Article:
Later on, he would go on to author several judgments that upheld constitutional morality and fortified fundamental rights, differentiating himself from the judicial evasionist jurisprudence of the then CJIs through his reform-based “transformative and progressive fundamental rights jurisprudence.

Justice Chandrachud wrote a separate concurring opinion in Navtej Johar versus Union of India (2018) as well, decriminalising Section 377 of the Indian Penal Code and making consensual same-sex intercourse legal.

He held Section 377 to be an “anachronistic colonial law”, which violated the fundamental rights to equality, freedom of expression, life and privacy. He added that this could only be seen as a first step in guaranteeing LGBTQI individuals their constitutional rights.

Through the Sabarimala Shrine Case (2019), he held that the exclusion of women aged 10–50 from the Sabarimala Temple violated constitutional morality. The decision emphasised that the custom undermined women’s autonomy, liberty and dignity.

These cases gave hope to the nation that once he assumed office, gone would be the days of judicial evasion and ‘sealed envelope’ jurisprudence developed by his immediate predecessors.

Notably, the judge contended that this custom also ran afoul of Article 17, which prohibits Untouchability, as it associated a notion of impurity with women, reinforcing discriminatory practices.

These cases gave hope to the nation that once he assumed office, gone would be the days of judicial evasion and ‘sealed envelope’ jurisprudence developed by his immediate predecessors.

Also read: How to make the Collegium more transparent? Former judges, experts talk in near unison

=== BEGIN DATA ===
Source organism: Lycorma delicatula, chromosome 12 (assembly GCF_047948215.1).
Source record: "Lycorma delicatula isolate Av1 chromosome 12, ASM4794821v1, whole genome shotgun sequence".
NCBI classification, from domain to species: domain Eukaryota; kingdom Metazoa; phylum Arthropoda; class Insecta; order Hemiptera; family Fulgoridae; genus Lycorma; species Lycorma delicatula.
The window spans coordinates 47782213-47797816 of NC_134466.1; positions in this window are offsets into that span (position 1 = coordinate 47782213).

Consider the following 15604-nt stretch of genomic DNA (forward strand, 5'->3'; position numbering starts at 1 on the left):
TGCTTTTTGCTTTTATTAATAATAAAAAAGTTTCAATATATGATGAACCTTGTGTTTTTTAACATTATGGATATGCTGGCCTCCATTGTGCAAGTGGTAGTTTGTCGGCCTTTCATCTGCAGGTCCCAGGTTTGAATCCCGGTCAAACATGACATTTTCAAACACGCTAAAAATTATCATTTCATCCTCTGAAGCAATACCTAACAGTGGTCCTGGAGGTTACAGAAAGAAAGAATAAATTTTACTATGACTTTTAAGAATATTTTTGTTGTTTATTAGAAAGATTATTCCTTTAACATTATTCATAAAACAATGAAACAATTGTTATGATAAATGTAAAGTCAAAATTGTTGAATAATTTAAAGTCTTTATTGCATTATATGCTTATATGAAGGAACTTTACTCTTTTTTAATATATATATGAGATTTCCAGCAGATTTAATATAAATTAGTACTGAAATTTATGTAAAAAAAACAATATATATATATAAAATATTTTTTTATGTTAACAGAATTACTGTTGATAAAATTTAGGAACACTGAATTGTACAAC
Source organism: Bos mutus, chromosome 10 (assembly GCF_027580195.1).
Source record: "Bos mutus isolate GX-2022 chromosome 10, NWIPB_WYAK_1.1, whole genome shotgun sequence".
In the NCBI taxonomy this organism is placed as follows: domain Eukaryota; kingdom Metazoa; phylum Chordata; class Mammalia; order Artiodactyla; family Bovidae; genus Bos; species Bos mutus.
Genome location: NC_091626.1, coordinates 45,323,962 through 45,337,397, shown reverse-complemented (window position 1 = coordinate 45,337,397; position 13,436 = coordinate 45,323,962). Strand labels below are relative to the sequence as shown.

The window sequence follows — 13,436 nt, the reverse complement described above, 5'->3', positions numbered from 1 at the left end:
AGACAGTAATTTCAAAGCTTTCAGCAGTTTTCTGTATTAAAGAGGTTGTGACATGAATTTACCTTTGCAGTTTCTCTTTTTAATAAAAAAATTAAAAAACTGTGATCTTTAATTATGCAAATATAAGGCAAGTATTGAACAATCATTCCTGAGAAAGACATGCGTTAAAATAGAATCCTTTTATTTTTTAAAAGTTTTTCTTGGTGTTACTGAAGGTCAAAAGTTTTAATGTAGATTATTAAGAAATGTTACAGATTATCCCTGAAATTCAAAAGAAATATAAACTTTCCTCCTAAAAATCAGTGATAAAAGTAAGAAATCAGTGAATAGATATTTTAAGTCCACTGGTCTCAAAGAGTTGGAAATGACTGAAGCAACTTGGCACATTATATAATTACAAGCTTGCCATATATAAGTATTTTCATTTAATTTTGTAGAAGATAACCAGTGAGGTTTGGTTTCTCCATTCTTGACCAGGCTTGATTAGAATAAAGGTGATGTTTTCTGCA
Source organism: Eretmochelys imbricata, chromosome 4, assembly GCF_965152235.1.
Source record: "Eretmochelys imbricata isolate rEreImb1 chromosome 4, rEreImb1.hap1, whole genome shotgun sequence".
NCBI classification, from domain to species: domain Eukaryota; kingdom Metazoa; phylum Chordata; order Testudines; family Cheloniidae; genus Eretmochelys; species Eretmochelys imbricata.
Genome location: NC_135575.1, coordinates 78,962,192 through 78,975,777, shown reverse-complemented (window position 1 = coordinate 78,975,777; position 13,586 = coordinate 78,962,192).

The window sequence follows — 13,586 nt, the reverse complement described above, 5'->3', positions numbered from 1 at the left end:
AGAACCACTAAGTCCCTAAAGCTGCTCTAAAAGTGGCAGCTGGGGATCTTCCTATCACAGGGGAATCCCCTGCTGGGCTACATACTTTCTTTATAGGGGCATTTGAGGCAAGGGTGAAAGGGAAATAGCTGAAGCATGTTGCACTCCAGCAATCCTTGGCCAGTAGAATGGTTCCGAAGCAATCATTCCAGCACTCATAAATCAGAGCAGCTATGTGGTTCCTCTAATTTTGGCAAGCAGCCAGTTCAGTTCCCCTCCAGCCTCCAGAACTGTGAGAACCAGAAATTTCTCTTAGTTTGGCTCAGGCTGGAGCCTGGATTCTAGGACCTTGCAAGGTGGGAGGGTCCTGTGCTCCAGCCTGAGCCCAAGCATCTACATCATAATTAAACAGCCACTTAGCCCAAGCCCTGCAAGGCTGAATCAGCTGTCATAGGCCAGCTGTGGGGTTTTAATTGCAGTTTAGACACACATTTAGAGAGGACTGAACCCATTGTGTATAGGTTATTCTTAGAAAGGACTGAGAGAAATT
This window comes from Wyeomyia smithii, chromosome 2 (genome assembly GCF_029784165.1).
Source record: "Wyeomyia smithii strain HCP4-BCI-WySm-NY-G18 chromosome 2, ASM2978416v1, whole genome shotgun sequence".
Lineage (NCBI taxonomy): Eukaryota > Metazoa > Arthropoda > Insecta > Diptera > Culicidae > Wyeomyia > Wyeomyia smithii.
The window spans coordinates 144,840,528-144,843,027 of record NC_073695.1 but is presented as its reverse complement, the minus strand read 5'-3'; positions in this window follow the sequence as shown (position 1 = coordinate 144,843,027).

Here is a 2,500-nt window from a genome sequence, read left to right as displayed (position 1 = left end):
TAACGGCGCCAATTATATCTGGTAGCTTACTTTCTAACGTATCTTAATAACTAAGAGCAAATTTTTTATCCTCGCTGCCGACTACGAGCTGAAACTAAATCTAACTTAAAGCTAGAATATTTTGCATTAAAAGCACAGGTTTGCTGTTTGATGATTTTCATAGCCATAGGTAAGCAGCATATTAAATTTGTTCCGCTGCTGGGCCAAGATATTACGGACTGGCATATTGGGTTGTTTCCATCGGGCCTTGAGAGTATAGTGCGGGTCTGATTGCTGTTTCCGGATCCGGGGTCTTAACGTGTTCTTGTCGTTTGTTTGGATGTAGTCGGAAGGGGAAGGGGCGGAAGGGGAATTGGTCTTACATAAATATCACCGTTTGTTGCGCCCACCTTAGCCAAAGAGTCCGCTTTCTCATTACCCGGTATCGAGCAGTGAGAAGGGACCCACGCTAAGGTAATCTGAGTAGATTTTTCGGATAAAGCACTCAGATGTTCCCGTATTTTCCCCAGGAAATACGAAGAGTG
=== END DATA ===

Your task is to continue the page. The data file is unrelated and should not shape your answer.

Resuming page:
In the backdrop of this, he assumed the role that is coveted by every judge appointed to a high court or Supreme Court— the office of the Chief Justice of India with a healthy two-year tenure.

However, things started to change once Justice Chandrachud took oath as the CJI. His actions no longer matched his stated intentions. The government’s attempts to undo the court’s rulings, either through an ‘act of the executive’ or ‘Acts of Parliament’, were allowed to overrule the Supreme Court, often in suspicious circumstances.

Collegium, diversity and associated lacunae

The CJI is the chief selector in the collegium, the primary function of which is to recommend appointments and transfers of judges in the higher judiciary. This includes the appointment of judges to the Supreme Court and the transfer and appointment of judges in the high courts.

For the recommendation of Supreme Court judges, the collegium consists of the CJI and the other four senior-most judges of the Supreme Court. The collegium for appointment of high court judges consists of the three senior-most judges of the Supreme Court, including the CJI.

When a vacancy arises in the higher judiciary, the collegium discusses and recommends names for appointment. The recommendations are sent to the President of India for approval.

At present, the Supreme Court collegium comprises, besides the CJI, Justices Sanjiv Khanna, B.R. Gavai, Surya Kant, and Aniruddha Bose. Since Dr D.Y. Chandrachud took office as the CJI, 15 judges have been appointed to the Supreme Court.